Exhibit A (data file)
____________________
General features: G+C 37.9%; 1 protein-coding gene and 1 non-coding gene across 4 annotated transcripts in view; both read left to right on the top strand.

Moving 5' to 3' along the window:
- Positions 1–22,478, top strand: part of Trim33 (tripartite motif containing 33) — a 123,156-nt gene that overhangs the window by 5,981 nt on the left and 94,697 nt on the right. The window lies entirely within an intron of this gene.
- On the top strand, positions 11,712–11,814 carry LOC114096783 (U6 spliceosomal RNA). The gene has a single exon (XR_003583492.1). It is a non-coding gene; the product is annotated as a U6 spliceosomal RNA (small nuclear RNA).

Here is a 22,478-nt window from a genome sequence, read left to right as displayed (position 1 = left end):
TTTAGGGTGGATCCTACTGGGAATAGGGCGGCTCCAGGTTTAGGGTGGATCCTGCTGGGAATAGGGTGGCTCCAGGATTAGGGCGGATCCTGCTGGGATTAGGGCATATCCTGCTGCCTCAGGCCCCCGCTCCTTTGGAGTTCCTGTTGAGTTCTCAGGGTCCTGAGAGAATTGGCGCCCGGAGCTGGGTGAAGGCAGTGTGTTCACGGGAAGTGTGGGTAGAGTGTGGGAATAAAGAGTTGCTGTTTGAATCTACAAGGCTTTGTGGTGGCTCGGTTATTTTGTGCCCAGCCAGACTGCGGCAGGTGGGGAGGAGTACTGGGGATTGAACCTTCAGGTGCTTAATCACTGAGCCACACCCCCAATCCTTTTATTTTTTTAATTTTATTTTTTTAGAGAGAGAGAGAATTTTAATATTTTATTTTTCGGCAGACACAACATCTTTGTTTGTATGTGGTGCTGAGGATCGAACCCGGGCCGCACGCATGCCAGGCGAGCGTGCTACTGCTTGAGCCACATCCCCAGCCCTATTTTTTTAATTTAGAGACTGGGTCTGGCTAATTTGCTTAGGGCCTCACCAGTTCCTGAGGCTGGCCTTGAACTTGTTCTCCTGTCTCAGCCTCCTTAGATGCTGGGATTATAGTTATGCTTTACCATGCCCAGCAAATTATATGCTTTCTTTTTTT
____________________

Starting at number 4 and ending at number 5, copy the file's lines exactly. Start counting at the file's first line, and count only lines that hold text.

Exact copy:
- On the top strand, positions 11,712–11,814 carry LOC114096783 (U6 spliceosomal RNA). The gene has a single exon (XR_003583492.1). It is a non-coding gene; the product is annotated as a U6 spliceosomal RNA (small nuclear RNA).

Here is a 22,478-nt window from a genome sequence, read left to right as displayed (position 1 = left end):